February 1, 2012
February 1, 2012
IGLYO welcomes the first-ever formal UN inter-governmental debate on LGBT people discrimination.
The United Nation’s Human Rights Council in Geneva, held on 7th of March, is the first-ever formal UN inter-governmental debate on violence and discrimination against individuals on the basis of their sexual orientation and gender identity. The event was opened by UN Secretary-General, Ban Ki-moon, who through a video-message expressed his support to LGBT people. During the event UN High Commissioner for Human Rights, Navanethem Pillay, presented her groundbreaking report which documented discriminatory laws and practices and acts of violence against individuals based on their sexual orientation and gender identity. LGBT activists from all over the world delivered their own statements in response to the panel and the report.
UN Secretary-General, Ban Ki-moon, opened the event and set the tone for the members of the Human Rights Council, but also spoke directly to LGBT persons around the world, stating that: “We see a pattern of violence and discrimination directed at people just because they are gay, lesbian, bisexual or transgender. To those who are lesbian, gay, bisexual or transgender, let me say: You are not alone. Any attack on you is an attack on the universal values the United Nations and I have sworn to defend and uphold. Today, I stand with you, and I call upon all countries and people to stand with you, too. A historic shift is under way. More States see the gravity of the problem. I firmly oppose conditionality on aid. We need constructive actions. We must tackle the violence, decriminalize consensual same-sex relationships, ban discrimination and educate the public. The time has come.’’
Following the video message, the UN High Commissioner for Human Rights, Navanethem Pillay, presented her groundbreaking report documenting discriminatory laws and practices and acts of violence against individuals based on their sexual orientation and gender identity, released in late 2011. The study starts by recalling the principles of universality, equality and non-discrimination, and setting out the applicable international standards and the obligations of States under international human rights law. It then describes some forms of violence including killings, rape, torture and other forms of cruel, inhuman and degrading treatment, as well as provisions for asylum for those fleeing persecution on grounds of sexual orientation and gender identity.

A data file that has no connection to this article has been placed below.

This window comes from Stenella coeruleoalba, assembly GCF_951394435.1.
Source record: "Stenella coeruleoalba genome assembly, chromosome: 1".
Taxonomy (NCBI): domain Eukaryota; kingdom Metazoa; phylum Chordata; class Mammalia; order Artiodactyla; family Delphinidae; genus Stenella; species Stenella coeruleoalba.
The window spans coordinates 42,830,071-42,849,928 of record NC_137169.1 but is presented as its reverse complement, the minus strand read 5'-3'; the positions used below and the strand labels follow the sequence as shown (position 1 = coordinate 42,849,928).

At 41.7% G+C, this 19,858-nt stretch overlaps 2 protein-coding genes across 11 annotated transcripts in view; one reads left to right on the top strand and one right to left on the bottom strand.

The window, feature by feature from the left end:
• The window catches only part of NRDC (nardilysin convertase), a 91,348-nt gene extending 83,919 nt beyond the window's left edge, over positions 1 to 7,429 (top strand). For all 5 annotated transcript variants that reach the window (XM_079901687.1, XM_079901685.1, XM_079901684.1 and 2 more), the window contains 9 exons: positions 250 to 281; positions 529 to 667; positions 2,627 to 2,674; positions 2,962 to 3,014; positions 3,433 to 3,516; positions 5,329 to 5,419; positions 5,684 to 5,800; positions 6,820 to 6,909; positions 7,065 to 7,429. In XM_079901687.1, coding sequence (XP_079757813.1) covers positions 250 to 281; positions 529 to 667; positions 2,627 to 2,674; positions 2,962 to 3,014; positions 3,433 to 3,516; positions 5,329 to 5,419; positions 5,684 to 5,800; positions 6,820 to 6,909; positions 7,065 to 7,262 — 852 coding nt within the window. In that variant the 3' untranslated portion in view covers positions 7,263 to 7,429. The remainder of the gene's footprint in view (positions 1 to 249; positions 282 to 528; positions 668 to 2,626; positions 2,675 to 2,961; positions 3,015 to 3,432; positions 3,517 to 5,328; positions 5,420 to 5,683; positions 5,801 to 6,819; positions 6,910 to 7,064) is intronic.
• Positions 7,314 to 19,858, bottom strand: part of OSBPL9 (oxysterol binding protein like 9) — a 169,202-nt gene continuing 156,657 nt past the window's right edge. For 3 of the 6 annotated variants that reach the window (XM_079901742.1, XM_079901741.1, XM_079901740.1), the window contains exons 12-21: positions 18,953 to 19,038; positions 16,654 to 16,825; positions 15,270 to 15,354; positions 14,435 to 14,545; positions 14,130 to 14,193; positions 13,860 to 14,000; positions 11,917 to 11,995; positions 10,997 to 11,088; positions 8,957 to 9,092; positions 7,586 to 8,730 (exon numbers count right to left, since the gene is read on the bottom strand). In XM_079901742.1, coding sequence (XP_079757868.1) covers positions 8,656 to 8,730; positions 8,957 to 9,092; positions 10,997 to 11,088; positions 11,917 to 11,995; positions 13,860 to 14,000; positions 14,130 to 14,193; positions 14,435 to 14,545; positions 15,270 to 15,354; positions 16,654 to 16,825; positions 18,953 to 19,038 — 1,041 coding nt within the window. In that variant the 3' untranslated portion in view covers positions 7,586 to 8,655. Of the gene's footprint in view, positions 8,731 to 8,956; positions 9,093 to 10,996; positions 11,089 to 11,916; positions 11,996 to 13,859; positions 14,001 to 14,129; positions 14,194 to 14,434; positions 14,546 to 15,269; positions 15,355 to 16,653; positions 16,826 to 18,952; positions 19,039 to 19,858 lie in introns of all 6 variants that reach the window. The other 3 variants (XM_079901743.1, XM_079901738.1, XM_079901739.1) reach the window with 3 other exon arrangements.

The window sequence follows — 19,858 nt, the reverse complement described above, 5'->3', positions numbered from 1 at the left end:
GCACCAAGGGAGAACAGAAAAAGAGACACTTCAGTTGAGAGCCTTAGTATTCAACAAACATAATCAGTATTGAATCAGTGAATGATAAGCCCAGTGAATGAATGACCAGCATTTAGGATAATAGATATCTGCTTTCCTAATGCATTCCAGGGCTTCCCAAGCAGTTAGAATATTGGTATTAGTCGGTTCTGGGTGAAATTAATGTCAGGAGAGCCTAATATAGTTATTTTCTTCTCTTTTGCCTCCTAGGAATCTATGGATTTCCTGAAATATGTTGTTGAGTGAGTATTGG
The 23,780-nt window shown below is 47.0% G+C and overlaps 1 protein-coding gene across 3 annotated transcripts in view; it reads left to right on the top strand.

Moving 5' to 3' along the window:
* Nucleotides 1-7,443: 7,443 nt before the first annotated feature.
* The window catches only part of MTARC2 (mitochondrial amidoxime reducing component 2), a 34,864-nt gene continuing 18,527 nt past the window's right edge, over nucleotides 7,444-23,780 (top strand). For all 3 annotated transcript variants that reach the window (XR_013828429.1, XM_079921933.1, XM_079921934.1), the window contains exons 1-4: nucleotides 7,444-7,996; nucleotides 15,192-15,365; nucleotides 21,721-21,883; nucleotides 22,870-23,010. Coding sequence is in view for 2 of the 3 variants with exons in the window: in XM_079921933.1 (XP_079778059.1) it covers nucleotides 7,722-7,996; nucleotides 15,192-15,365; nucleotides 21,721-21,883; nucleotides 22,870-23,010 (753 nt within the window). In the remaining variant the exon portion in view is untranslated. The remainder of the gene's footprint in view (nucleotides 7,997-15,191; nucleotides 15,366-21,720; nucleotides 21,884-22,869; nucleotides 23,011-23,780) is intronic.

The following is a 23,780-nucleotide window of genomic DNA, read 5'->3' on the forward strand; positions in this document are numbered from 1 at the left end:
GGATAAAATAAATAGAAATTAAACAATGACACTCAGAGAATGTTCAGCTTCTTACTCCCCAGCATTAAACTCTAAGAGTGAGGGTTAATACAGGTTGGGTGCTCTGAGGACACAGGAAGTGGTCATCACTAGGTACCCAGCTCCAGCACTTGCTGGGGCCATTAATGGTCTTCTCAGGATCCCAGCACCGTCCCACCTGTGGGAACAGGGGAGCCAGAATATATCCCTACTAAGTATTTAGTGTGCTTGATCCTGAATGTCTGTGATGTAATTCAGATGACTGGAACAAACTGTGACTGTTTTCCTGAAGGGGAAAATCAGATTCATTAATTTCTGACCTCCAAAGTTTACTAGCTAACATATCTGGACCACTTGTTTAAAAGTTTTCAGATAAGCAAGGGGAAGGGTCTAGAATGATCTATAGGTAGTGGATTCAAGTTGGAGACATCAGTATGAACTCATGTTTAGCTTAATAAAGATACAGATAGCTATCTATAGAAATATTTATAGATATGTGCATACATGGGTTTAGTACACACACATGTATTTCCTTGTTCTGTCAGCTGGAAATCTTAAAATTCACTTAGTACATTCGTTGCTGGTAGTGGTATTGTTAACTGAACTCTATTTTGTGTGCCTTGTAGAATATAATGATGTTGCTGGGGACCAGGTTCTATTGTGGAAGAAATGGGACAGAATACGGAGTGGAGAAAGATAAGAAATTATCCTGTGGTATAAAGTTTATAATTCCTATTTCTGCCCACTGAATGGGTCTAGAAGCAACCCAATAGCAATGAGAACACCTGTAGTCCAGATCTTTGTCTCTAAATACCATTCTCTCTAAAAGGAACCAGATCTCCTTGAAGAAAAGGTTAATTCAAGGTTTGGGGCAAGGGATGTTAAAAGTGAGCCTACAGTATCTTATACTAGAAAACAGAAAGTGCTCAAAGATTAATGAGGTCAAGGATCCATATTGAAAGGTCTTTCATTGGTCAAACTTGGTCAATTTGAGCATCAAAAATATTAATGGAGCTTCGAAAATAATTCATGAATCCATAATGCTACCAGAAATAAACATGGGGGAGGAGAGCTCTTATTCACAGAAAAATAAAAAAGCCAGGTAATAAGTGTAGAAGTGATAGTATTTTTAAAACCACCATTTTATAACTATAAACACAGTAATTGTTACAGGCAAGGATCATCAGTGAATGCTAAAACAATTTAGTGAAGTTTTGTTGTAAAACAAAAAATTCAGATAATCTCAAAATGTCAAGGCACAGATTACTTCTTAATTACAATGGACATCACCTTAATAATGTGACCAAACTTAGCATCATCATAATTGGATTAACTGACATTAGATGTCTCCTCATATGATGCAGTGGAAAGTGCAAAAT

The study considers discriminatory laws particularly with regard to three areas: laws criminalizing same-sex sexual relations between consenting adults, application of the death penalty, and arbitrary arrest and detention. It goes on to describe some discriminatory practices in areas such as employment; health care and education as well as restrictions on freedom of expression, association and assembly; discriminatory practices in the family and community; and the denial of recognition of relationships and related access to State and other benefits. The study also refers to some of the emerging responses recorded at a national level, and offers some conclusions and recommendations.
The event was concluded by the delivery of statements from LGBT activists from all over the world which responded to the panel and the report. IGLYO applauds the endeavours of LGBT rights NGOs across the world and their interventions at the UN Human Rights Council.
IGLYO welcomes this groundbreaking report and such discussion for the first time at the UN level and is urging the States to take into consideration the results and recommendations of this report. IGLYO calls upon the States to ban discriminatory laws against individuals on the basis of their sexual orientation, gender identity and expression and to put a particular focus on taking measures against homophobic and transphobic violence and bullying. We urge the States all over the world to protect and safeguard the rights of all people regardless of their sexual orientation, gender identity and expression, with a particular focus on the needs of LGBTQ young people, whose experience is similar to, yet distinct from, the experience of the wider LGBTQ population.
IGLYO is a Brussels-based umbrella organisation representing the needs and interests of lesbian, gay, bisexual, trans, and queer young people throughout the pan-European region. For more information, visit www.iglyo.com or email email@example.com.
Further information can be found at: http://www.un.org/News/Press/docs//2012/sgsm14145.doc.htm and http://arc-international.net/global-advocacy/human-rights-council/hrc19/sogi-panel-joint-statement.
The full report can be found here:
The International Lesbian, Gay, Bisexual, Transgender, Queer & Intersex (LGBTQI) Youth and Student Organisation
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